Lance Franklin will not be taking part in the large AFL retirees motorcade on the final day to say goodbye to fans.
Outgoing AFL CEO Gillon McLachlan had made a public request for the Hall of Fame legend to travel to Melbourne from his Gold Coast home, where he and his family retired, to give fans one last chance to say goodbye to one of the biggest names in the history of the game.
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But Franklin, as is typical of him – he didn’t even attend his own retirement press conference – declined the offer to take the victory lap.
His close friend and Hawthorn premiership teammate Jordan Lewis confirmed Franklin would not be at the MCG on Saturday.
“I spoke to him on Tuesday and he didn’t make the cut – that’s fine,” Lewis said on AFL 360.
Franklin also steered clear of Hawthorn’s 2013 inaugural meeting celebrations later in the week, opting not to attend the official club event or the subsequent private gathering of players and coaches.
Franklin quietly retired in July, just days after being substituted in his 354th and ultimately final game with another calf injury.
The goalkeeping legend returned to the SCG last month for an “overwhelming” lap of honor in the Swans’ Round 24 home game against Melbourne.
Franklin wasn’t at the Brownlow Medal this week, but he was a keen observer from home – particularly as ex-teammate Errol Gulden joined the race for a surprise victory.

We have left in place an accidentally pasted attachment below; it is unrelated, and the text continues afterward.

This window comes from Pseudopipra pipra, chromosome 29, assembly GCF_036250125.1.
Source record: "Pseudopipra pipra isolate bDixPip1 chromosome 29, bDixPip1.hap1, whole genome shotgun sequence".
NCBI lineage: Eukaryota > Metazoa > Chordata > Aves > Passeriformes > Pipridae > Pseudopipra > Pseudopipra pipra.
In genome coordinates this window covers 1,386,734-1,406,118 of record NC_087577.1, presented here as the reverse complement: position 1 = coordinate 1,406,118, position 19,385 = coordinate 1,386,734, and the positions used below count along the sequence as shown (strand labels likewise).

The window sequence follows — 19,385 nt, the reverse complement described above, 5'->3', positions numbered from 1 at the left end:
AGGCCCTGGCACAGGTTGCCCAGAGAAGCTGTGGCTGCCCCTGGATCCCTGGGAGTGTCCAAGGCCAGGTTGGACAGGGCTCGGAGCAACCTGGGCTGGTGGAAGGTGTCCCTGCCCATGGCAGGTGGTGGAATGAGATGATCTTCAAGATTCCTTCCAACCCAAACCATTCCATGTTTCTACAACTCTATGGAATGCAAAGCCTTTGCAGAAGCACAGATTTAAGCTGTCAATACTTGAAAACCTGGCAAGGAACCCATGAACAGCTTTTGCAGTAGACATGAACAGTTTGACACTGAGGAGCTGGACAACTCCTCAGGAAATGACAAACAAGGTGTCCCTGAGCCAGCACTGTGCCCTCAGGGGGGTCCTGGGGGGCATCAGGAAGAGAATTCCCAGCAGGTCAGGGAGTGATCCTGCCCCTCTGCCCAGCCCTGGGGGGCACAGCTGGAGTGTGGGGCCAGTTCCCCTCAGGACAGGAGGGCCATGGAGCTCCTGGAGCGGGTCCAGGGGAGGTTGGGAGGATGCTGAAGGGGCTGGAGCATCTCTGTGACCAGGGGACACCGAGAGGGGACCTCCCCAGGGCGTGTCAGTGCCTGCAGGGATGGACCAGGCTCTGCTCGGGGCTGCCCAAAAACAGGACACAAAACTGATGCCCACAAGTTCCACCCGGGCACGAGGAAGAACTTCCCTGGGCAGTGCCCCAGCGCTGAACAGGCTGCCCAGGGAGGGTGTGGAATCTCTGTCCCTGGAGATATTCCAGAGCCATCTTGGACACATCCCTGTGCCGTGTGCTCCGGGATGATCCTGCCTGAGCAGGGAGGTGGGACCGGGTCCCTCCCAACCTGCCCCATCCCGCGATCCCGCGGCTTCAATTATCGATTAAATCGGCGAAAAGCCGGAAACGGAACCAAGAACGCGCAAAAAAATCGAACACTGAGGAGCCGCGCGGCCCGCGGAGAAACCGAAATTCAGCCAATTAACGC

This year’s retirement group looks set to be one of the most successful in years, with premiership captains Trent Cotchin, Joel Selwood and Shannon Hurn alongside flag heroes Isaac Smith, Jack Riewoldt and Luke Shuey.
In an unusual move, McLachlan practically begged the two-time premiership player to accept her invitation.
“Mate, we would love to have you here on Saturday,” he said on Wednesday.
“And 100,000 fans at the ‘G and millions of fans across Australia would like to say goodbye to you because you were one of the greatest players the game has ever seen.”
Franklin’s early retirement following his injury was called into question as the Swans, who were 12th in the league table when he was called out, continued their winning ways and reached the final.
Earlier this month, former teammate Josh Kennedy joked that Sydney coach John Longmire would have to bring Franklin out of retirement in September.
But the former Swans captain walked back his comments as he continued to press for Franklin’s decision.
“When he makes a call like that, it’s decisive and he knows what he’s doing,” Kennedy said.
“I just think from a Swans perspective when you have a champion like that you would like to have him there in September.”
Sydney fans had taken the opportunity to show their appreciation to Franklin for a remarkable career that spanned 172 games over ten seasons with the Swans after 182 games for Hawthorn.
“I saw him in the race before he dropped out and he was a little nervous right at the halfway point, and then I saw him when he finished his lap and he was a little emotional,” Longmire said.
“It was just great to see how much it meant to him and it certainly would have meant a lot to the fans.”
“It was great to have him back and he just said it was great.
“I’m really glad he had this experience. I am glad that our fans here also had this experience because he has made a huge contribution to this football club for 10 years.”
– with Glenn Valencich and AAP